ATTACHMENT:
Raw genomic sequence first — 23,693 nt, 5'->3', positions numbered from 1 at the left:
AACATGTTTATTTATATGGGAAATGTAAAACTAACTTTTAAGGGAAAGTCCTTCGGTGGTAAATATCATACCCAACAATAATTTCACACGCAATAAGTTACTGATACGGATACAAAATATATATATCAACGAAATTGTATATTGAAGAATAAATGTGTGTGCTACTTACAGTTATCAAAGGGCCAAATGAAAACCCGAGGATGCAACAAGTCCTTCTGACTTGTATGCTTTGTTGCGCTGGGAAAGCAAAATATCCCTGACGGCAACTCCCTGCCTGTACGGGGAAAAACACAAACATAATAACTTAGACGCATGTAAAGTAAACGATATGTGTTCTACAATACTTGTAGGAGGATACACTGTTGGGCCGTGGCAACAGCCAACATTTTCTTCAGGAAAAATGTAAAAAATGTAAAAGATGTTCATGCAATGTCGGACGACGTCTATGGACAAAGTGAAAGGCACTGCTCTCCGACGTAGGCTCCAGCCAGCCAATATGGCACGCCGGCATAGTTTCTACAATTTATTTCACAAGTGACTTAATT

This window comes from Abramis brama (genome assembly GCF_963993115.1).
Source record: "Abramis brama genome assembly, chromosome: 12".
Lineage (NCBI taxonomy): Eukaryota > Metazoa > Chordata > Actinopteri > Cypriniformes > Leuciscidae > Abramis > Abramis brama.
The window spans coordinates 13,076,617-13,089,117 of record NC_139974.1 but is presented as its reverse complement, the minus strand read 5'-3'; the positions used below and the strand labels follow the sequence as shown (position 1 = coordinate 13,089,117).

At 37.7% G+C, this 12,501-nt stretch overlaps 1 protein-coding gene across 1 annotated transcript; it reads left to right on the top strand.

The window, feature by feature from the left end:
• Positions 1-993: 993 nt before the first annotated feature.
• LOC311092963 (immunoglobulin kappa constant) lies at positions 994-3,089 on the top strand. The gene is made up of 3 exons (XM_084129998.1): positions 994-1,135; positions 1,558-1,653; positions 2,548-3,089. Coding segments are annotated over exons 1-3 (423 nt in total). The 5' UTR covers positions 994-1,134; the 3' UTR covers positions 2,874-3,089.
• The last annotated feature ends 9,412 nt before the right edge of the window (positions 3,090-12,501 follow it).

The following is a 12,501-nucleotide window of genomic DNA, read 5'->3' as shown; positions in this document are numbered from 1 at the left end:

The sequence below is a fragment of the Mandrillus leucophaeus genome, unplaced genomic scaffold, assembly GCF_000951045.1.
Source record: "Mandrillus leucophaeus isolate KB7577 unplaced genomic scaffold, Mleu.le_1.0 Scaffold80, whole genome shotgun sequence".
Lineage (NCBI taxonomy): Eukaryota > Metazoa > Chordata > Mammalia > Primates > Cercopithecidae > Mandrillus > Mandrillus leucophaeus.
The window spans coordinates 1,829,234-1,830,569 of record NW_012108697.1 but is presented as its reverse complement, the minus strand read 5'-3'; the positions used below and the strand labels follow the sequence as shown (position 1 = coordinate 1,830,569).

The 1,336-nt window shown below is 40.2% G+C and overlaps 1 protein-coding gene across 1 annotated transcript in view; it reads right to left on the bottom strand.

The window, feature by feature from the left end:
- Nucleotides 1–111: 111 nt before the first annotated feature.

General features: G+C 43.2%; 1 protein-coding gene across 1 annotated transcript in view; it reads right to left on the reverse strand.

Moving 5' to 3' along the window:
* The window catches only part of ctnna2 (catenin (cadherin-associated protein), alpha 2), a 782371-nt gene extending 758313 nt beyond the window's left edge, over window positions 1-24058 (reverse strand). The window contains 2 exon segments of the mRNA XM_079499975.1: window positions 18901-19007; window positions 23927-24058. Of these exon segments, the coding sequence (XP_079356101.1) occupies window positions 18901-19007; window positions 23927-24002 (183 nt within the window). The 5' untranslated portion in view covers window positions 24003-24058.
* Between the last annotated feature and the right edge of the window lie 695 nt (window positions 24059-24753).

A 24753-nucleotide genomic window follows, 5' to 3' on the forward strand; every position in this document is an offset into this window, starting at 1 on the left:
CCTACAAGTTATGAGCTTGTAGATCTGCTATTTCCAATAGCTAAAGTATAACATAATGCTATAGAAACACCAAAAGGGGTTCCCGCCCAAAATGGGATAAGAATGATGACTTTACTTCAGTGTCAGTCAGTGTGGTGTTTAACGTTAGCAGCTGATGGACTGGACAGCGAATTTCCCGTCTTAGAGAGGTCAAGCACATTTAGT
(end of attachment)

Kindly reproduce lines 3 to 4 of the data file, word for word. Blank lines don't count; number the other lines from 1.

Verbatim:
This window comes from Abramis brama (genome assembly GCF_963993115.1).
Source record: "Abramis brama genome assembly, chromosome: 12".